I’m in the process of making some changes to my cataloguing of photos. After a few years of trying to work with Capture One exclusively, I’m moving back to Lightroom for cataloguing and basic edits. Given how hectic life was during the time I was trying to use Capture One, I probably didn’t put enough effort into learning the program, but Lightroom feels easier to use, and right now, that’s enough of a pull to make the switch. In all honesty, it’s nice to have so many different choices of software to use, and my choice may change again in the future.
It’s a little tedious transferring over my star ratings, since there isn’t an automated way to do things, but at least it means I am going through all the photos again to decide if I do want to work on them in the future.
As for today’s image, it should be no surprise that I gravitated towards elephants. This sighting was right after lunch when we arrived at our camp in Hwange, and everyone enjoyed the antics of this group rolling in the mud and dust bathing.
I recently returned from a trip I had wanted to do for some time – a cruise to visit Alaska. I found an itinerary that worked with my schedule and booked it, and hoped for the best weather wise, but anticipated the worst. I packed a toque, gloves, scarf, fleece, rain coat, rain poncho… all the things to deal with excursions in damp and cold weather, and instead needed to apply sunscreen at each stop and spent my time outside in t-shirts. Many of the people that I met on board, some that had done Alaskan cruises on multiple occasions, agreed that we had strangely amazing weather (and not to expect that if I should go again).
I’ve not yet done a full review of my images, but this one caught my eye when importing. I took this from my balcony as we left Sitka, heading for our next port of call. I’m looking forward to sharing more images from this trip, and especially interested to start looking through the images I took while whale watching, to see if any turned out.
I had planned to edit a few images today, but then the day got away from me. This seems to be a familiar occurrence lately, and I am going to need to do a bit better in planning my time to work on photos.
This image caught my eye out of the grouping that I had flagged to work on. These young giraffes were necking in the warm glow of the early morning sun.
I’m recently back from a trip, and I took loads of photos that I am excited to go through, But, since I only managed to get them onto my computer today, sharing them will have to wait a little bit. Instead, I have an image of Victoria Falls, taken from the Zambian side of the border, from my trip in November, 2022.
This is such a different feel to the first time I saw Victoria Falls in April of 2013: the volume of water was significantly less. One of these days, I am going to get around to finding some of my old images to compare just how different it was in the spring versus the autumn.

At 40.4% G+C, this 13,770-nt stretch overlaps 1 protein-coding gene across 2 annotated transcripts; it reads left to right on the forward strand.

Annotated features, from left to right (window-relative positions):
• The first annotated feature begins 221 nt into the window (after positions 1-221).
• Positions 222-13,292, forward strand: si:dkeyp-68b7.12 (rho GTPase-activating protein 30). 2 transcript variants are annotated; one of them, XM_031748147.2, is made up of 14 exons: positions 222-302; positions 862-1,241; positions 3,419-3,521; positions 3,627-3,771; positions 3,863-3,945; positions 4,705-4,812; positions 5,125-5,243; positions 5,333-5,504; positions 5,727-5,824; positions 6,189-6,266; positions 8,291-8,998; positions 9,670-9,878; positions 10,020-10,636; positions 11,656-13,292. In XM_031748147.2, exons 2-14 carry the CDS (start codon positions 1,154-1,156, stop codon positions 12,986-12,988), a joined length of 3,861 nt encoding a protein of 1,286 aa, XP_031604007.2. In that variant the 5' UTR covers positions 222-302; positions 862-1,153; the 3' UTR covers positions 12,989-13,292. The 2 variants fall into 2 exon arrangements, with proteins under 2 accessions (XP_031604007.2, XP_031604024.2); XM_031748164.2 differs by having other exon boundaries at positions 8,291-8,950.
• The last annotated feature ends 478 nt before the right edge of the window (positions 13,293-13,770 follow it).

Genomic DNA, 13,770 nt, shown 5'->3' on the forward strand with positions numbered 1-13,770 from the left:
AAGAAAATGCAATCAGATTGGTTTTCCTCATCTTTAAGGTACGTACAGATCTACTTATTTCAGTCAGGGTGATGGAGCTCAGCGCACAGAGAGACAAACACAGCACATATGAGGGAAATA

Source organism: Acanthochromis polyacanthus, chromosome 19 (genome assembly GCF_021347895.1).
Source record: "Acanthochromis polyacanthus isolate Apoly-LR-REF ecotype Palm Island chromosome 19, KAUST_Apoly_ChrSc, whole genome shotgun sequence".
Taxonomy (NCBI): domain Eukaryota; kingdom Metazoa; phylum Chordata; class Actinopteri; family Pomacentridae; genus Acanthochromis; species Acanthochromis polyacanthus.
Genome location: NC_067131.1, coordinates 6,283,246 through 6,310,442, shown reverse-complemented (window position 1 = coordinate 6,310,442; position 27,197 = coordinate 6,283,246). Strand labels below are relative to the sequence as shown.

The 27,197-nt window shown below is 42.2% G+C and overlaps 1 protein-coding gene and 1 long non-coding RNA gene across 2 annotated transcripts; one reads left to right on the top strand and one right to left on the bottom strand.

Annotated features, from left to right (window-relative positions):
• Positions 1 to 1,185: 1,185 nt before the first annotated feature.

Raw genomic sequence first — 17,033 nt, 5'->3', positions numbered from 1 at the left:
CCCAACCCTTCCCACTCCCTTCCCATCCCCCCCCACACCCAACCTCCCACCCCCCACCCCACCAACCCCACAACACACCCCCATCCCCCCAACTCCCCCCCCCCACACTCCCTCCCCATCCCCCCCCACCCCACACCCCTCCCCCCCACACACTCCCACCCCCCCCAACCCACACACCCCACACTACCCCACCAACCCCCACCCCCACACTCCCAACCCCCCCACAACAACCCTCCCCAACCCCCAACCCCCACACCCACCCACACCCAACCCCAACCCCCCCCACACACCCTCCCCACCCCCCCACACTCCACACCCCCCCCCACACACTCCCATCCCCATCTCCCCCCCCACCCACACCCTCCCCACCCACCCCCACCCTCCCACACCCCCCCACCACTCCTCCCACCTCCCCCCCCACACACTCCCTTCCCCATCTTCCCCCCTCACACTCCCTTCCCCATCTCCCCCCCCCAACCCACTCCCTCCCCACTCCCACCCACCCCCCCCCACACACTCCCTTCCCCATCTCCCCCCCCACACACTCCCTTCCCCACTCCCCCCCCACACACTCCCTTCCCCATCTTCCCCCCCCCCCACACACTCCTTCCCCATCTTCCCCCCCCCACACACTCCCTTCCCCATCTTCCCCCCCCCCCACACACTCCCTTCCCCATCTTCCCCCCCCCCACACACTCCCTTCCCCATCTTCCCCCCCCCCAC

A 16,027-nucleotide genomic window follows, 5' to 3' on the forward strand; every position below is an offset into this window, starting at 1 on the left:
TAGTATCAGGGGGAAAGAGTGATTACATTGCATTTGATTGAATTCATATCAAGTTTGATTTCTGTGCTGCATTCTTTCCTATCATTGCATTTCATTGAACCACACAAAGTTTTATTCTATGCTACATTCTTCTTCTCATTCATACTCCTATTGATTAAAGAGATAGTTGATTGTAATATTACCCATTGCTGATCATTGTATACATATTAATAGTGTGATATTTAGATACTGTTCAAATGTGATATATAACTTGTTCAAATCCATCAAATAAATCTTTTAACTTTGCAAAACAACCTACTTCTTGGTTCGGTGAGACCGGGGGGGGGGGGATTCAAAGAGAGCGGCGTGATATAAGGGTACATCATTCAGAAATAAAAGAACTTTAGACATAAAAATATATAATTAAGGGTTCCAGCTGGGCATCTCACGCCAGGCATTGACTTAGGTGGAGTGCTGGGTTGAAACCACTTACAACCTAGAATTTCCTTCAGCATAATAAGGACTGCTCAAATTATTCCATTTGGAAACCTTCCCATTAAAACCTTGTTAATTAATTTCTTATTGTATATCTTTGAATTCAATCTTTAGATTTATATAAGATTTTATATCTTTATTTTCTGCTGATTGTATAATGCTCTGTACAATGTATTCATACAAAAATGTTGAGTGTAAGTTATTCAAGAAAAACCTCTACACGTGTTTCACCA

Midday is generally not considered the best time for photos, with harsh glare and intense shadows. But a group of elephants, happily frolicking in a muddy puddle, is too good not to shoot, regardless of the conditions outside.
I know I’ve said it many times before, but spending time amongst elephants makes my heart happy.
The pygmy is the smallest of the kingfishers seen in Southern Africa, and they really are a treat to spot, with jewel tone feathers and an intensely orange beak. This one was seen in typical woodland habitat. The barbed wire seems out of place in the bush, but the track we were driving along had an open construction excavation along the length of the road (I believe putting in a new water pipe), and the wire provided some demarkation between the work zone, and where it was safe to drive.
We were fortunate as this kingfisher kept flying off and back to almost the same spot on the wire, giving everyone in our group ample opportunities for spotting and photographs.
I believe this is a tawny eagle, but raptor identification has never been my strong suit, so I hope if I have that wrong, someone will provide a correct ID. I saw a lot of raptors on my trip, but didn’t get into the habit of writing down names, as often they were spotted when I couldn’t get an image of the bird. It was different being on a specific birding trip, rather than a general safari. Birding was concerned with sightings, whether they were close up or far away (and some of them were really, really far!), whereas a general safari is more focused on close sightings and photography. It was interesting learning more about birding during my trip, but I must admit, I prefer my bird watching to be closer to me, where I can really enjoy them, rather than a small spec through binoculars.
Today, I made it to the end of the weekend long before the end of my to do list, so I’ve just selected one image today to work on. I’ve decided to share a lovely sunrise along the Zambezi River. Our group was fortunate to have a few sunrise and sunset river cruises, thankfully they happened after all the wild weather we had with heavy rains at the start of the trip.
My photo sharing has been quite haphazard and random lately, and today is no different. As I got to my computer to work on images, the heavens opened up with the first thunderstorm of the year. After calming the pups down from the surprise of the loud noises, I thought decided to focus on bird around the water for today.
All of these birds are ones that I had seen before, but I still needed to go to my bird app to double check on both the heron and the kingfisher. Hopefully I have those identified correctly.